"Spot the Block is an educational campaign launched by FDA and the Time Warner Cartoon Network to encourage 'tweens' (youth ages 9 to 13) to look for (spot) and use the Nutrition Facts (the block) to make healthy food choices. In this way, the two organizations hope to prevent overweight and obesity in the early years, which can ultimately help young people stay healthy and prevent health problems in adulthood. ... Major elements of the Spot the Block campaign respond to one of nine priorities--nutrition--identified by the Department of Health and Human Services for transforming America's health care system. The elements are based on recommendations from both the FDA's Obesity Working Group and the federal government's 2005 Dietary Guidelines for Americans. The dietary guidelines contain science-based advice designed to help Americans choose diets that meet nutritional requirements without exceeding caloric needs. In addition, the guidelines promote health, support active lives, and reduce the risk of chronic disease. The Spot-the-Block theme for tweens is 'get your food facts first.' This message encourages kids to read and think about food facts before deciding what to eat."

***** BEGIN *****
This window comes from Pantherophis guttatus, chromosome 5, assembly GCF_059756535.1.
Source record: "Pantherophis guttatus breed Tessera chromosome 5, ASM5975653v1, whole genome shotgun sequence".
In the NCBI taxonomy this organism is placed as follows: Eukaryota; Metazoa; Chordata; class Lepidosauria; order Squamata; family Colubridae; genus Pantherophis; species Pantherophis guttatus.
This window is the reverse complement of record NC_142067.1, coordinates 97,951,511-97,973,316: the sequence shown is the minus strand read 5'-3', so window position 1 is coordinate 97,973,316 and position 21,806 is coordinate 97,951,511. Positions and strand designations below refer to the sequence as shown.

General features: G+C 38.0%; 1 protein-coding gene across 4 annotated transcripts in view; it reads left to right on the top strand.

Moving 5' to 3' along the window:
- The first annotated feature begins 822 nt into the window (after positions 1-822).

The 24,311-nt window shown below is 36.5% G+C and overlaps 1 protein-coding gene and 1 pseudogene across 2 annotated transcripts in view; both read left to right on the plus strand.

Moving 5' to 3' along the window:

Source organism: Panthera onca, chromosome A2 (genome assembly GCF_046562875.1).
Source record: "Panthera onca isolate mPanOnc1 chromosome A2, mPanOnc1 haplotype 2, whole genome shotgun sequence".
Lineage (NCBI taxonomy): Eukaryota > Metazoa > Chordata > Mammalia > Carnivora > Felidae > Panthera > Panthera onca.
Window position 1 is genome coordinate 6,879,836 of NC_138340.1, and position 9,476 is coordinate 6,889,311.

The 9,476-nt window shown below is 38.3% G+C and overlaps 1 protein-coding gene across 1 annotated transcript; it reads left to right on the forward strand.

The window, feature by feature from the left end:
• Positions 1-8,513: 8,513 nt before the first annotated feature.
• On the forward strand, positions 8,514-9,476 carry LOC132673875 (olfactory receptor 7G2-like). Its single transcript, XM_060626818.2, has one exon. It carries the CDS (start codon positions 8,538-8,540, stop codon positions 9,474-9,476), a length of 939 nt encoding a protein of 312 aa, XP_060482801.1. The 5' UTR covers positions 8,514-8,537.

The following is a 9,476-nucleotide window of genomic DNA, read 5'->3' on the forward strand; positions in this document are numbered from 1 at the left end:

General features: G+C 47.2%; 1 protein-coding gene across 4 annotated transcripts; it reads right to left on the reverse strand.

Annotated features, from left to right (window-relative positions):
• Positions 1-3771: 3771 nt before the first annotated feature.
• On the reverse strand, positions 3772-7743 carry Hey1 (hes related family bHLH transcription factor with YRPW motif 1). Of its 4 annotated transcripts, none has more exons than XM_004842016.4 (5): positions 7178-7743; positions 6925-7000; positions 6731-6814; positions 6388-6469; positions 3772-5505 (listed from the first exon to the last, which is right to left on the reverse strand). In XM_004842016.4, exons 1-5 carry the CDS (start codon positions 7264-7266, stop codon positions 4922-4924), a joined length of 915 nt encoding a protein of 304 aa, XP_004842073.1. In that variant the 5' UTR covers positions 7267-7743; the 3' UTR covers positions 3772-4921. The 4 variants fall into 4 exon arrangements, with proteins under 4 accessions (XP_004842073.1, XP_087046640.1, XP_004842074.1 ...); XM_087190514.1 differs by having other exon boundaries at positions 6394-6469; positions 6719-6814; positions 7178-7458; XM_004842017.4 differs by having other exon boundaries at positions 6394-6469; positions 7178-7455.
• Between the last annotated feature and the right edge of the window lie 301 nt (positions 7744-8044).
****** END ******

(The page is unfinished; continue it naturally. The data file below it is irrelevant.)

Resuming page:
http://www.fda.gov/consumer/updates/spotblock070207.html

To see the Cartoon Network's site which tells its audience: "Before you feed, you need the facts," you can visit http://www.cartoonnetwork.com/promos/200702_fda/index.html

The FDA offers a site to help people understand the nutrition labels on food, as well. This site does include graphics to make the content more clear, but no cartoons characters or games to join the reader as they learn the facts.